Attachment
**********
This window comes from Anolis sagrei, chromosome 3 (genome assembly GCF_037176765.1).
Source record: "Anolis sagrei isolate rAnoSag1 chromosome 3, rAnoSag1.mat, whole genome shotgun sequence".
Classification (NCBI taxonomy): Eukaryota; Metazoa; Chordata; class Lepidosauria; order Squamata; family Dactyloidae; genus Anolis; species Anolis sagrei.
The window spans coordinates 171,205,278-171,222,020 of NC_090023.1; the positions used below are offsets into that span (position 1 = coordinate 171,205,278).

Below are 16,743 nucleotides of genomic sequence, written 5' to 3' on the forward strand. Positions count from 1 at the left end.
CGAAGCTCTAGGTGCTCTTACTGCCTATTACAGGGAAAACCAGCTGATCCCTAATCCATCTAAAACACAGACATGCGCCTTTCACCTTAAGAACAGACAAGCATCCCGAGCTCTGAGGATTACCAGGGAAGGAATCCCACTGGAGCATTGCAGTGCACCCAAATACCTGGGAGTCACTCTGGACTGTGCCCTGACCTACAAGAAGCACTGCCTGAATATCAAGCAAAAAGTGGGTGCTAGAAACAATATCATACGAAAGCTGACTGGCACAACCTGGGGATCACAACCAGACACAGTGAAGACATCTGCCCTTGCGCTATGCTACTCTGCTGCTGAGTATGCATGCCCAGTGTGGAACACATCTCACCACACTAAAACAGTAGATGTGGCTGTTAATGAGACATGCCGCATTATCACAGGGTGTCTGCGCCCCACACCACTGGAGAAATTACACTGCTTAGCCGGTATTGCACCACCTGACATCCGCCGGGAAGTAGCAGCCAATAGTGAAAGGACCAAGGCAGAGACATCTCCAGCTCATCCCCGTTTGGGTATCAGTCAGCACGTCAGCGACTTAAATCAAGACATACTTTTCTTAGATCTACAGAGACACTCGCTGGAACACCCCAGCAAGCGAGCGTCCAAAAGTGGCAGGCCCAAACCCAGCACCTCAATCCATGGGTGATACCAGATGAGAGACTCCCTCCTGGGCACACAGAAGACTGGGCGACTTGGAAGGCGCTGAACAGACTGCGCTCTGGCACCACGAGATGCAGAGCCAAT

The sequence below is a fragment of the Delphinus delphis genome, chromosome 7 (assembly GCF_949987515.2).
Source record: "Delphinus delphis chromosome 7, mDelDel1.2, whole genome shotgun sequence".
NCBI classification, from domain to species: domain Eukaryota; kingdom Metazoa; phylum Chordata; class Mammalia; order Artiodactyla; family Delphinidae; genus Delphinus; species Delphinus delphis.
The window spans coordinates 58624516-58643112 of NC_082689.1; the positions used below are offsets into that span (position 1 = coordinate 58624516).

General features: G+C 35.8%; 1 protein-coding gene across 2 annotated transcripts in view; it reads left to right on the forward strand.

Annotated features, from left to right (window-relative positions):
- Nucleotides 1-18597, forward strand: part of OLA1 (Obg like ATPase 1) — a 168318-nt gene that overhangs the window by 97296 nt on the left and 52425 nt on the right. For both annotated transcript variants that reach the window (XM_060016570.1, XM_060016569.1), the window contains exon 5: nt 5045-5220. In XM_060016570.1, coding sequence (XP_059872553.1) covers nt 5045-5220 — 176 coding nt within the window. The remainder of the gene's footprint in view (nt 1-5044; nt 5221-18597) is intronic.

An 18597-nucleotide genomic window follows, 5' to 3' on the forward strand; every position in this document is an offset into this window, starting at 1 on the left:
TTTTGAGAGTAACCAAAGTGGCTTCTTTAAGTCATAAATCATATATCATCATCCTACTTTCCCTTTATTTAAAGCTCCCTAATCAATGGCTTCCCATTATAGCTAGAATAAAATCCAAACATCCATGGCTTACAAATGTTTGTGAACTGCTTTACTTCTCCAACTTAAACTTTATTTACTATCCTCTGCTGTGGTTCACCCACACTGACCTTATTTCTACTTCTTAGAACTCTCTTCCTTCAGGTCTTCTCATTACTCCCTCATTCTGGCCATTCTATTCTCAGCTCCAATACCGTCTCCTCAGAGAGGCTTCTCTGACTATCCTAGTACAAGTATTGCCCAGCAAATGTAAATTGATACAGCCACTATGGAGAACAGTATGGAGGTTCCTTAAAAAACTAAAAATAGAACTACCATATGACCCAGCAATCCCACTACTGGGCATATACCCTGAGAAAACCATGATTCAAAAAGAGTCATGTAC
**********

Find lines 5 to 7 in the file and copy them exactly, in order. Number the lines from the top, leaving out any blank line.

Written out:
Below are 16,743 nucleotides of genomic sequence, written 5' to 3' on the forward strand. Positions count from 1 at the left end.
CGAAGCTCTAGGTGCTCTTACTGCCTATTACAGGGAAAACCAGCTGATCCCTAATCCATCTAAAACACAGACATGCGCCTTTCACCTTAAGAACAGACAAGCATCCCGAGCTCTGAGGATTACCAGGGAAGGAATCCCACTGGAGCATTGCAGTGCACCCAAATACCTGGGAGTCACTCTGGACTGTGCCCTGACCTACAAGAAGCACTGCCTGAATATCAAGCAAAAAGTGGGTGCTAGAAACAATATCATACGAAAGCTGACTGGCACAACCTGGGGATCACAACCAGACACAGTGAAGACATCTGCCCTTGCGCTATGCTACTCTGCTGCTGAGTATGCATGCCCAGTGTGGAACACATCTCACCACACTAAAACAGTAGATGTGGCTGTTAATGAGACATGCCGCATTATCACAGGGTGTCTGCGCCCCACACCACTGGAGAAATTACACTGCTTAGCCGGTATTGCACCACCTGACATCCGCCGGGAAGTAGCAGCCAATAGTGAAAGGACCAAGGCAGAGACATCTCCAGCTCATCCCCGTTTGGGTATCAGTCAGCACGTCAGCGACTTAAATCAAGACATACTTTTCTTAGATCTACAGAGACACTCGCTGGAACACCCCAGCAAGCGAGCGTCCAAAAGTGGCAGGCCCAAACCCAGCACCTCAATCCATGGGTGATACCAGATGAGAGACTCCCTCCTGGGCACACAGAAGACTGGGCGACTTGGAAGGCGCTGAACAGACTGCGCTCTGGCACCACGAGATGCAGAGCCAAT

The sequence below is a fragment of the Delphinus delphis genome, chromosome 7 (assembly GCF_949987515.2).